I pull into to the carpark of the large centre which has all the retail outlets we’ll need, parking the car in the first spot I find. Once I’ve shut the engine off, I look at her. “Would you go back to modelling if you could?”
“It’s what I’ve always known. It’s been the way I’ve always made money. I’m not sure which profession to even start looking at now if I can’t model anymore.”
“Have you thought about talking to Naomi to see if she can do anything for your publicity?”
“No. She’s called a couple of times, but I haven’t….”
“You haven’t gotten back to her?” I stare at Jess, unimpressed she’s blowing off her friends, no matter how bad she feels.
“I don’t know what to say to her. I don’t know what to say to any of the people who call me these days. And Naomi, she’s always been more Kristy’s friend than mine.”
“Jess.” I run my hand through my hair, then put my cap back on. “You have to deal with this. And you can’t keep the people who care about you at a distance.”
Instead of responding to my comment, she opens the door and slides out of the car. This conversation isn’t over, but I’m not going to hammer her about it anymore this morning.
“So, what do I need for a camping trip?” she asks.
“If you’re starting from scratch, you need everything.”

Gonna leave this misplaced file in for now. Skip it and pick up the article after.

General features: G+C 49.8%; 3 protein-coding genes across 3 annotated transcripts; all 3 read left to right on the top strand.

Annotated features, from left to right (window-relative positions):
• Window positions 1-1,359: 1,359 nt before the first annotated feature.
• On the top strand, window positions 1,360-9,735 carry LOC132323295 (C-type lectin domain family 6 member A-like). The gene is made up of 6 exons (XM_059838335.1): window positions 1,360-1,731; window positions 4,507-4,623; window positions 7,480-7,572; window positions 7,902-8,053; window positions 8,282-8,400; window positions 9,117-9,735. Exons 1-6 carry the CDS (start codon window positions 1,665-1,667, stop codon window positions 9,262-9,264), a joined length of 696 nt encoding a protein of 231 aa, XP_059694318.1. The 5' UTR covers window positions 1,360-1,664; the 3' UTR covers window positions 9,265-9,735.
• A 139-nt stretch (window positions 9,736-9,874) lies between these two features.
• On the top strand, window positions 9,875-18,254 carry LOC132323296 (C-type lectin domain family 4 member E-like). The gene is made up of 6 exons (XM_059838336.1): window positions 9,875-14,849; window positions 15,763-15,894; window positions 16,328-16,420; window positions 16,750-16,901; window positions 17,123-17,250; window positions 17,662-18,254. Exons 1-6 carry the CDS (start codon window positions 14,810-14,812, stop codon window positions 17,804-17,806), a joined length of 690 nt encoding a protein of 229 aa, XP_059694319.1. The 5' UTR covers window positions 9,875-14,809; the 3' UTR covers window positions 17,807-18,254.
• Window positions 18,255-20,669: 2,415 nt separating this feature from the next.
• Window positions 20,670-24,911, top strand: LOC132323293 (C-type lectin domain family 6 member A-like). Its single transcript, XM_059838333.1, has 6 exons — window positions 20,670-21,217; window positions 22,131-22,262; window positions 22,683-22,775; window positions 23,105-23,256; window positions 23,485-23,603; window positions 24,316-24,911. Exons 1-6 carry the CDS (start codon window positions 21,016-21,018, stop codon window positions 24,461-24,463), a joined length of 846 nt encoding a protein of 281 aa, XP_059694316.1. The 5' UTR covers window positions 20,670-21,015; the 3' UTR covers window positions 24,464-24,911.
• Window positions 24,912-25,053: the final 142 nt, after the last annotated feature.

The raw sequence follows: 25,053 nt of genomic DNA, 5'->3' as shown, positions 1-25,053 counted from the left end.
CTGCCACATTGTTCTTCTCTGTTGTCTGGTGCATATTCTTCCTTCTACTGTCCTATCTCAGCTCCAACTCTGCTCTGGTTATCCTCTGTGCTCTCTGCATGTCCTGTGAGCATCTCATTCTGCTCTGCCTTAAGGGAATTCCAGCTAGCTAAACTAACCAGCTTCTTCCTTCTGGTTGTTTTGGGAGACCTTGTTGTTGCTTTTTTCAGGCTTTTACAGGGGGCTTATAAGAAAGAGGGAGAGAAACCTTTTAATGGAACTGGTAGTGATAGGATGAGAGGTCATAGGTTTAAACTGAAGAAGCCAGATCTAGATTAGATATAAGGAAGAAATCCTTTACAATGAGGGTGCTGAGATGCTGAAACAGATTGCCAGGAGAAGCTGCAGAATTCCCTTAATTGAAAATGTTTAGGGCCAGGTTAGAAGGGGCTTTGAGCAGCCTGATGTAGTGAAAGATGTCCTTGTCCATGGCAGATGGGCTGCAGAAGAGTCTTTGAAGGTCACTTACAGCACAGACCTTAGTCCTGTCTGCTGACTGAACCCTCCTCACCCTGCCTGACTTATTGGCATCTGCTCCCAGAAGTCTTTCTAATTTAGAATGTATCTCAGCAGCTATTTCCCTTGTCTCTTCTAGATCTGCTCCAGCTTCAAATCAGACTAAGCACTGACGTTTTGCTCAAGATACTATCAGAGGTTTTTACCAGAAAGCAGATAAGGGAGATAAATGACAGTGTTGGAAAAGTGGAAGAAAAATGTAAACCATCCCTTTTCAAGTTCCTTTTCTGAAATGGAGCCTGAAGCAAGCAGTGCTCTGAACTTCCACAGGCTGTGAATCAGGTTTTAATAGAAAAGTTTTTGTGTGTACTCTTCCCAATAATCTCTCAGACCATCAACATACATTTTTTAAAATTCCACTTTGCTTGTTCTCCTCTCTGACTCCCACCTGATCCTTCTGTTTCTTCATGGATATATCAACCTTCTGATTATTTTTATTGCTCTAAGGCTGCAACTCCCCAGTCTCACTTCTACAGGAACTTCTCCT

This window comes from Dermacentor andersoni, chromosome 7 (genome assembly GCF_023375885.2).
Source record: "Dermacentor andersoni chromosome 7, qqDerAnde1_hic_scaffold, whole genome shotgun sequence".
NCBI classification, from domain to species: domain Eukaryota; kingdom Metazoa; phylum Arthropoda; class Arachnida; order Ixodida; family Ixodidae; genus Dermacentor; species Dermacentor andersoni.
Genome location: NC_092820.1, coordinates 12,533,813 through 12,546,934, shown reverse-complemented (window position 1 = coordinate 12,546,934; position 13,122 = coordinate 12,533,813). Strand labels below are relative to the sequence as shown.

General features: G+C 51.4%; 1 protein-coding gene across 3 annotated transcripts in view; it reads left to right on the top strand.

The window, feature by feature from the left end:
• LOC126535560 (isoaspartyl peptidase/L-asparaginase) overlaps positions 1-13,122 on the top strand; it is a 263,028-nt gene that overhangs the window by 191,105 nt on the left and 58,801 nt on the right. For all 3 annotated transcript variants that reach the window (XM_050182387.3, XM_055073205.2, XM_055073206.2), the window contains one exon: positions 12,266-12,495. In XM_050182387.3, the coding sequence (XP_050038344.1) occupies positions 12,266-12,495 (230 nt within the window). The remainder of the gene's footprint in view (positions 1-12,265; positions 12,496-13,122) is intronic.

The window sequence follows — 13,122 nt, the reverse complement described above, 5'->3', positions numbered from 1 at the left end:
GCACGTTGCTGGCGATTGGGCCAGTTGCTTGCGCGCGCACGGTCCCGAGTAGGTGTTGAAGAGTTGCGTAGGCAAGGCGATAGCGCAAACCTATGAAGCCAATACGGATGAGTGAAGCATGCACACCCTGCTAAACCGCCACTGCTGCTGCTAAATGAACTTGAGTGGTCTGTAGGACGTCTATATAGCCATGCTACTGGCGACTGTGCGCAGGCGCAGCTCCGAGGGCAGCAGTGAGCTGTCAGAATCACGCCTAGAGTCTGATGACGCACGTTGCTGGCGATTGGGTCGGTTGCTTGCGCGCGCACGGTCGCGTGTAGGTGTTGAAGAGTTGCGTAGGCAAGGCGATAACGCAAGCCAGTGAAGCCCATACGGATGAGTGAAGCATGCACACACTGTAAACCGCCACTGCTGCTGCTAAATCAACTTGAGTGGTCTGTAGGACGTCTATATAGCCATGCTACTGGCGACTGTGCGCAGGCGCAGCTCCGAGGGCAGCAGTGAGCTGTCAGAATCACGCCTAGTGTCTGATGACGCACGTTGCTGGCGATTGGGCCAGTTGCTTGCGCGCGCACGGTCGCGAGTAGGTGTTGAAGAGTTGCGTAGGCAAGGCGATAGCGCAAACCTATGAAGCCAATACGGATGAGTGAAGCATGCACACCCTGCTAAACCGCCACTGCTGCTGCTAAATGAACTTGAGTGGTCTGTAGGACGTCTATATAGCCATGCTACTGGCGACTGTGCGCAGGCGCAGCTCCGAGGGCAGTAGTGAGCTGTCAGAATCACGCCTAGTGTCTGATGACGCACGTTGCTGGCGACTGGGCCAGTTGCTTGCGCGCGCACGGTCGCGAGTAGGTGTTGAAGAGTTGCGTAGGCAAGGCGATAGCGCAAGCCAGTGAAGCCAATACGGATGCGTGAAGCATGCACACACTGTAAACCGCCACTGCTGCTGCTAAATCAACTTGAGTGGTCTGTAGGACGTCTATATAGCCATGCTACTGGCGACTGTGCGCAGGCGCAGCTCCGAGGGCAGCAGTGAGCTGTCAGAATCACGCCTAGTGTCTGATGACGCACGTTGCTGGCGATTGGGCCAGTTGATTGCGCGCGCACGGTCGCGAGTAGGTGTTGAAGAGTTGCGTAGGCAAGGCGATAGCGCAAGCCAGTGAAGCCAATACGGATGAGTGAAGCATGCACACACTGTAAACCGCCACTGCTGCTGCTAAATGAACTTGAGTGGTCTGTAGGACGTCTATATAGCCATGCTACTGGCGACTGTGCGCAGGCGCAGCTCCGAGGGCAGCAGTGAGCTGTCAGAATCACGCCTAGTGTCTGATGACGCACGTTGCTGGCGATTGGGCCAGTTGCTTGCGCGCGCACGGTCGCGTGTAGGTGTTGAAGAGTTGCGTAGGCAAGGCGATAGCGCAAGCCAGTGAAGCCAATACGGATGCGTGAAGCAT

“What are you waiting for then?” she taunts, looking in at me through the open car window. “Let’s get a wriggle on.”
I can’t help chuckling as I get out of the car and follow her into the first store.
Two hours later, we’ve made a few trips to the car with all her purchases. The only thing I told her not to get is a tent. It makes sense for her to share mine, something she quickly agreed to when she saw the prices of the ones she was looking at.
“I definitely need a job after spending all that money,” she says when we get back in the car and start heading for home.
“The first time you go camping is always the most expensive. Obviously, you’re never going to need to buy that stuff again.”
“I might never go again.”
“So you sell it on eBay. Or, you might decide you love it and come with us every time we go camping.”
“Do you go a lot?”